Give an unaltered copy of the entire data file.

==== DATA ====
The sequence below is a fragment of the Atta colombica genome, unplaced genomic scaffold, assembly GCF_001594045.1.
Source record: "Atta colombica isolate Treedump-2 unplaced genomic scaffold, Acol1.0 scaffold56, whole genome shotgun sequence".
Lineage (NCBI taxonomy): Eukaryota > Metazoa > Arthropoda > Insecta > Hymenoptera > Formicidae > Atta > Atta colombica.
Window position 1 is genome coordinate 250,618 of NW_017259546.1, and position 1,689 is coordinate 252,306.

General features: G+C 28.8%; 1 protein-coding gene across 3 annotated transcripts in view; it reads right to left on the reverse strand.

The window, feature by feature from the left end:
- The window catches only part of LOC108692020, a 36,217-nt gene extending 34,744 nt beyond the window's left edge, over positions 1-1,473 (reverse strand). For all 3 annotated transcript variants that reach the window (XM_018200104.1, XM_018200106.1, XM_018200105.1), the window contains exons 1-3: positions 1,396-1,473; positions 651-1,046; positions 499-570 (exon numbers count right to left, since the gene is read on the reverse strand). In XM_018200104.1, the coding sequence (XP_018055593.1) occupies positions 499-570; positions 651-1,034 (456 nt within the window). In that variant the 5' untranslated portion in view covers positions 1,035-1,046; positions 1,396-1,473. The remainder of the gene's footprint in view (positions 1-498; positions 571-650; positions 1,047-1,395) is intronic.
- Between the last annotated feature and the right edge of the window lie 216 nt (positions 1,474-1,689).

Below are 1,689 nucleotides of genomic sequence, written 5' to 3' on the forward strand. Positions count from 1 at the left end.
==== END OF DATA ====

The sequence below is a fragment of the Atta colombica genome, unplaced genomic scaffold, assembly GCF_001594045.1.
Source record: "Atta colombica isolate Treedump-2 unplaced genomic scaffold, Acol1.0 scaffold56, whole genome shotgun sequence".
Lineage (NCBI taxonomy): Eukaryota > Metazoa > Arthropoda > Insecta > Hymenoptera > Formicidae > Atta > Atta colombica.
Window position 1 is genome coordinate 250,618 of NW_017259546.1, and position 1,689 is coordinate 252,306.

General features: G+C 28.8%; 1 protein-coding gene across 3 annotated transcripts in view; it reads right to left on the reverse strand.

The window, feature by feature from the left end:
- The window catches only part of LOC108692020, a 36,217-nt gene extending 34,744 nt beyond the window's left edge, over positions 1-1,473 (reverse strand). For all 3 annotated transcript variants that reach the window (XM_018200104.1, XM_018200106.1, XM_018200105.1), the window contains exons 1-3: positions 1,396-1,473; positions 651-1,046; positions 499-570 (exon numbers count right to left, since the gene is read on the reverse strand). In XM_018200104.1, the coding sequence (XP_018055593.1) occupies positions 499-570; positions 651-1,034 (456 nt within the window). In that variant the 5' untranslated portion in view covers positions 1,035-1,046; positions 1,396-1,473. The remainder of the gene's footprint in view (positions 1-498; positions 571-650; positions 1,047-1,395) is intronic.
- Between the last annotated feature and the right edge of the window lie 216 nt (positions 1,474-1,689).

Below are 1,689 nucleotides of genomic sequence, written 5' to 3' on the forward strand. Positions count from 1 at the left end.